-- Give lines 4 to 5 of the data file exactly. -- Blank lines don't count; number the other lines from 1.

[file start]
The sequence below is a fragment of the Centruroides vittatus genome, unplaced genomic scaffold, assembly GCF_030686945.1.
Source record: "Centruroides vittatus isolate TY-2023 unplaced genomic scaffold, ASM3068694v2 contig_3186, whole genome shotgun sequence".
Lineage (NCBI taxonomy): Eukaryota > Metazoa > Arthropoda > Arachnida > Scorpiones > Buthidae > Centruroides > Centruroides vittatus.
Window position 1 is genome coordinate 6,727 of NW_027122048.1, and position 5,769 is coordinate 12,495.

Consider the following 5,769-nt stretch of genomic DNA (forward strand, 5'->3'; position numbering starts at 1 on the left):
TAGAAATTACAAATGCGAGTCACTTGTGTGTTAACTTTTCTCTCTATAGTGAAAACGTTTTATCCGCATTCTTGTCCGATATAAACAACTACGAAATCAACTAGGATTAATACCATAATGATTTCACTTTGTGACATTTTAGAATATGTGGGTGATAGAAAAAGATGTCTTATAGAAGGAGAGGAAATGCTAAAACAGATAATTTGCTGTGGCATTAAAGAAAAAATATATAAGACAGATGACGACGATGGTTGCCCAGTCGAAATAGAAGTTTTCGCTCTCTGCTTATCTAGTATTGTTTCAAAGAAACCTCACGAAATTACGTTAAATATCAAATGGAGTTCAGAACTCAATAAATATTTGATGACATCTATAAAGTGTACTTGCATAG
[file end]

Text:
Window position 1 is genome coordinate 6,727 of NW_027122048.1, and position 5,769 is coordinate 12,495.

Consider the following 5,769-nt stretch of genomic DNA (forward strand, 5'->3'; position numbering starts at 1 on the left):